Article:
(Reuters) – Delta Air Lines said it was canceling some 300 flights on Tuesday morning, higher than an earlier estimate of 250, as the carrier worked to restore operations after a power outage hit its computer systems on Monday.
The company, which has not yet given details about the financial impact of the outage, said it expected additional delays and cancellations.
The airline canceled around 1,000 flights on Monday, stranding passengers at airports around the globe.
“We were able to bring our systems back on line and resume flights within a few hours yesterday but we are still operating in recovery mode,” Delta, the No.2 U.S. airline by passenger traffic, said on Tuesday.
Customers traveling on Tuesday should check the status of their flight at delta.com or the Fly Delta App, the company said.
Delta Chief Executive Ed Bastian apologized to customers on a video posted on the company’s website and said the company was working round the clock to restore its systems.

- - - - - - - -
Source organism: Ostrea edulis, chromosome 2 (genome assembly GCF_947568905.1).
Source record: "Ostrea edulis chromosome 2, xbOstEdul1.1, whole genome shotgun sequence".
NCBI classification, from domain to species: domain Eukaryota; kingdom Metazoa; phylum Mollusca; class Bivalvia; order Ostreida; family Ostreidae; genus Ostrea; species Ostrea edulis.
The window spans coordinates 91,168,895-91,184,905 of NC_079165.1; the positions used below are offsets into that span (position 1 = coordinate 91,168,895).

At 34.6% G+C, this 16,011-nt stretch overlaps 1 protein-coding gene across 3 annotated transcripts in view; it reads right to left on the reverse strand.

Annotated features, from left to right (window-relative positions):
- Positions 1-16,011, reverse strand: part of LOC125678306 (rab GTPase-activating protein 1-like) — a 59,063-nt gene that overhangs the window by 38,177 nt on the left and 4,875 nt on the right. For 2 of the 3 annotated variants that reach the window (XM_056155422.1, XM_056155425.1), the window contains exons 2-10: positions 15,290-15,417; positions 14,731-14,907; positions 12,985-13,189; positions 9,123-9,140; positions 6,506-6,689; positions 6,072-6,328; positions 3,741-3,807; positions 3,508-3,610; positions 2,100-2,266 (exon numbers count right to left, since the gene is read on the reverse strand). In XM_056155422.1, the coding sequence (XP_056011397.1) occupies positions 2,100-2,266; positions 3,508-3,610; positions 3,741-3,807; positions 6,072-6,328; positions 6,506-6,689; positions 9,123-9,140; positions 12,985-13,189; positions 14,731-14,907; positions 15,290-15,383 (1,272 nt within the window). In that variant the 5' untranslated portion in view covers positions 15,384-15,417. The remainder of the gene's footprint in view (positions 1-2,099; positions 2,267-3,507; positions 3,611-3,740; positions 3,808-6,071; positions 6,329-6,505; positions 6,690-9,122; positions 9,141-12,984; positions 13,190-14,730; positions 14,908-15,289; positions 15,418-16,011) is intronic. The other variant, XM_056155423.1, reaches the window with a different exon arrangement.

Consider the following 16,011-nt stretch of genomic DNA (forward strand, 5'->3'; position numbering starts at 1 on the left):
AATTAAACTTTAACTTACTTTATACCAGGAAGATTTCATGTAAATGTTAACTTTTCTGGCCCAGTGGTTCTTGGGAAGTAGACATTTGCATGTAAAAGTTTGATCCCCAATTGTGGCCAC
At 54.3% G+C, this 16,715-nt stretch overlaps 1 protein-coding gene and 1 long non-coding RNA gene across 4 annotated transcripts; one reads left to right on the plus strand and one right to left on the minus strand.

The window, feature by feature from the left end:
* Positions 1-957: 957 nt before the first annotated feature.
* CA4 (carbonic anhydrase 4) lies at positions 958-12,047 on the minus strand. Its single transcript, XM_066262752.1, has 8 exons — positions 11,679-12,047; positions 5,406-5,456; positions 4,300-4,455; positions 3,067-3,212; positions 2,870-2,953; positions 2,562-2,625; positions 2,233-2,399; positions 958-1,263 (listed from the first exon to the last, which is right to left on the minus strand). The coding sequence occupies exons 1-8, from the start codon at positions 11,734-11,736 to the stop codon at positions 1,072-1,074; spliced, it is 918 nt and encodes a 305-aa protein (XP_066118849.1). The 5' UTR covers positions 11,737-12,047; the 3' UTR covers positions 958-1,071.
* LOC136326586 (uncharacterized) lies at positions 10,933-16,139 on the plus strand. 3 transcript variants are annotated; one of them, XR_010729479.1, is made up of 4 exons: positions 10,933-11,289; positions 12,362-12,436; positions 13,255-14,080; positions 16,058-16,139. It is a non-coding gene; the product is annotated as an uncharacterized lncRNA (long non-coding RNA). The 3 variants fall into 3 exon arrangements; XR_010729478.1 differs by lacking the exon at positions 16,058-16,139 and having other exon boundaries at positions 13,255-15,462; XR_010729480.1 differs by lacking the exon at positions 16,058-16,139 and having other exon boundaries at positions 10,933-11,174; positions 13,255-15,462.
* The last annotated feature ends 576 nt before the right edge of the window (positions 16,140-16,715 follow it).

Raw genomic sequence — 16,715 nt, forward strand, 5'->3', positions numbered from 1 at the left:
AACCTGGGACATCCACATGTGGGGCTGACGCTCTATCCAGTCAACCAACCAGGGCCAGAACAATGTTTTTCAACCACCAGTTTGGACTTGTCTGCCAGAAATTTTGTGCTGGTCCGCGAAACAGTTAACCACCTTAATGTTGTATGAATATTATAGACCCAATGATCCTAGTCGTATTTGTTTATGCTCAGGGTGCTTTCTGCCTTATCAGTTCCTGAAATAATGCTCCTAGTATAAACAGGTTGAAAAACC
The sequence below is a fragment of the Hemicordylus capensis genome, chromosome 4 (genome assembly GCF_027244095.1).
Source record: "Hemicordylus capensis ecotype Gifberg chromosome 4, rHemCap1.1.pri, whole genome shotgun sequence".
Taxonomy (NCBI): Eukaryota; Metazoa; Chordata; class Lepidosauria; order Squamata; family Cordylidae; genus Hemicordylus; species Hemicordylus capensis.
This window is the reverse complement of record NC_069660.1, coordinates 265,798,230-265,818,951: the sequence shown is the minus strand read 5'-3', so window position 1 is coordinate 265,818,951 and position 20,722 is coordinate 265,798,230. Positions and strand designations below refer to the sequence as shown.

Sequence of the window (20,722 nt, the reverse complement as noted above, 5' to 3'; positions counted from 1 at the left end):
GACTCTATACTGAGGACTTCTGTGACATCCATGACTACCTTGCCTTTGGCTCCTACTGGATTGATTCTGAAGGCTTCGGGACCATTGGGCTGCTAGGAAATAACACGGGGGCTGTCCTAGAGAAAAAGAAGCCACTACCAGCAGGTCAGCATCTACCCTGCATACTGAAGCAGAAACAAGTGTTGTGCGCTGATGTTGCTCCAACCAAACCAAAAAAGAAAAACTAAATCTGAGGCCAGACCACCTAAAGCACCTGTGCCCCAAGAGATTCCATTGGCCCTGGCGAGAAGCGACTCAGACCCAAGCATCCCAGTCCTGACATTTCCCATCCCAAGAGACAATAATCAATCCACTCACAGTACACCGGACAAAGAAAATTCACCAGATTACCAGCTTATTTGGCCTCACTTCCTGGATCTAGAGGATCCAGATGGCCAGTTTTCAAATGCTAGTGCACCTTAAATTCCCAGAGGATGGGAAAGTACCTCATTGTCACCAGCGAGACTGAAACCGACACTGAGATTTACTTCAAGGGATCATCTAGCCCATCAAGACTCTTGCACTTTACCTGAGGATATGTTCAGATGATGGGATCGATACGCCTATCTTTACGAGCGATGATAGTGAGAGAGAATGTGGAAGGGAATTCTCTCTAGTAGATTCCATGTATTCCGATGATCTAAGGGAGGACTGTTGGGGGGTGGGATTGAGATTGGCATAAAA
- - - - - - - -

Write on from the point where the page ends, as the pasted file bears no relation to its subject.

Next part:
The problems arose after a switchgear – which helps control and switch power flows like a circuit breaker in a home – malfunctioned for reasons that were not immediately clear, according to Georgia Power, a unit of Southern Co, which provides electricity to most counties in Georgia.
Atlanta-based Delta said it would offer compensation to customers affected by significant delays or cancellations. The company said it would provide $200 in travel vouchers to all customers who experienced a delay of greater than three hours or a canceled flight.
Delta shares were little changed at $37.75 in premarket trading on Tuesday.
Rivals Southwest Airlines Co <LUV.N> and American Airlines Group Inc <AAL.O> have also suffered flight disruptions earlier due to data system malfunctions.
(Reporting by Rachit Vats and Sayantani Ghosh in Bengaluru; Editing by Kirti Pandey)